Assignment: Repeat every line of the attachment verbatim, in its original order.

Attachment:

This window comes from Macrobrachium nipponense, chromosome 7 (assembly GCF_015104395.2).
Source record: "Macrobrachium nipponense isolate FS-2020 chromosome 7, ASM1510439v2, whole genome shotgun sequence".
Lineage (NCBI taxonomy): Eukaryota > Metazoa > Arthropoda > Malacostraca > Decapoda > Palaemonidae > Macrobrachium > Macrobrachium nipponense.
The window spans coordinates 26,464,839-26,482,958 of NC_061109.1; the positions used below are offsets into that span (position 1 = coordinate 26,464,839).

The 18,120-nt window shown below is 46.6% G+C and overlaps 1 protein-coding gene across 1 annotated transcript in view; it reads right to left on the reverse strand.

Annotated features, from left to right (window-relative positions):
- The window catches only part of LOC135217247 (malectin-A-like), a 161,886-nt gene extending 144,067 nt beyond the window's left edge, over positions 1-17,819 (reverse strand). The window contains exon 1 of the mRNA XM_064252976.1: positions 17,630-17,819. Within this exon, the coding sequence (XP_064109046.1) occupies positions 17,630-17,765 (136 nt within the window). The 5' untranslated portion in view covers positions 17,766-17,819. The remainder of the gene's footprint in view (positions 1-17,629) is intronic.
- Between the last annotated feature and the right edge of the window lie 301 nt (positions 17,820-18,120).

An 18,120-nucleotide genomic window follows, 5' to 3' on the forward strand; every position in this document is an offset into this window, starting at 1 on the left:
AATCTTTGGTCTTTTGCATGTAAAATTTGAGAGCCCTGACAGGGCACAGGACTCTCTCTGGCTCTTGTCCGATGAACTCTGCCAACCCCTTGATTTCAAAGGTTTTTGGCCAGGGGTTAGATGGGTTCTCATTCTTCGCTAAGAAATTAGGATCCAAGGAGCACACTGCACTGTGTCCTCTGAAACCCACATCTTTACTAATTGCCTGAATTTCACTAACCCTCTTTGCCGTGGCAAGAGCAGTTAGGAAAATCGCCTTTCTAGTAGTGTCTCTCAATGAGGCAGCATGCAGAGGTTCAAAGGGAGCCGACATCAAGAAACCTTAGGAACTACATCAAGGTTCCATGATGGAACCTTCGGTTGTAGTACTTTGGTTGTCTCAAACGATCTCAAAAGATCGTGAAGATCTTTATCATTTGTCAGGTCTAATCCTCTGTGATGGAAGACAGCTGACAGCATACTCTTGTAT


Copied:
This window comes from Macrobrachium nipponense, chromosome 7 (assembly GCF_015104395.2).
Source record: "Macrobrachium nipponense isolate FS-2020 chromosome 7, ASM1510439v2, whole genome shotgun sequence".
Lineage (NCBI taxonomy): Eukaryota > Metazoa > Arthropoda > Malacostraca > Decapoda > Palaemonidae > Macrobrachium > Macrobrachium nipponense.
The window spans coordinates 26,464,839-26,482,958 of NC_061109.1; the positions used below are offsets into that span (position 1 = coordinate 26,464,839).

The 18,120-nt window shown below is 46.6% G+C and overlaps 1 protein-coding gene across 1 annotated transcript in view; it reads right to left on the reverse strand.

Annotated features, from left to right (window-relative positions):
- The window catches only part of LOC135217247 (malectin-A-like), a 161,886-nt gene extending 144,067 nt beyond the window's left edge, over positions 1-17,819 (reverse strand). The window contains exon 1 of the mRNA XM_064252976.1: positions 17,630-17,819. Within this exon, the coding sequence (XP_064109046.1) occupies positions 17,630-17,765 (136 nt within the window). The 5' untranslated portion in view covers positions 17,766-17,819. The remainder of the gene's footprint in view (positions 1-17,629) is intronic.
- Between the last annotated feature and the right edge of the window lie 301 nt (positions 17,820-18,120).

An 18,120-nucleotide genomic window follows, 5' to 3' on the forward strand; every position in this document is an offset into this window, starting at 1 on the left:
AATCTTTGGTCTTTTGCATGTAAAATTTGAGAGCCCTGACAGGGCACAGGACTCTCTCTGGCTCTTGTCCGATGAACTCTGCCAACCCCTTGATTTCAAAGGTTTTTGGCCAGGGGTTAGATGGGTTCTCATTCTTCGCTAAGAAATTAGGATCCAAGGAGCACACTGCACTGTGTCCTCTGAAACCCACATCTTTACTAATTGCCTGAATTTCACTAACCCTCTTTGCCGTGGCAAGAGCAGTTAGGAAAATCGCCTTTCTAGTAGTGTCTCTCAATGAGGCAGCATGCAGAGGTTCAAAGGGAGCCGACATCAAGAAACCTTAGGAACTACATCAAGGTTCCATGATGGAACCTTCGGTTGTAGTACTTTGGTTGTCTCAAACGATCTCAAAAGATCGTGAAGATCTTTATCATTTGTCAGGTCTAATCCTCTGTGATGGAAGACAGCTGACAGCATACTCTTGTAT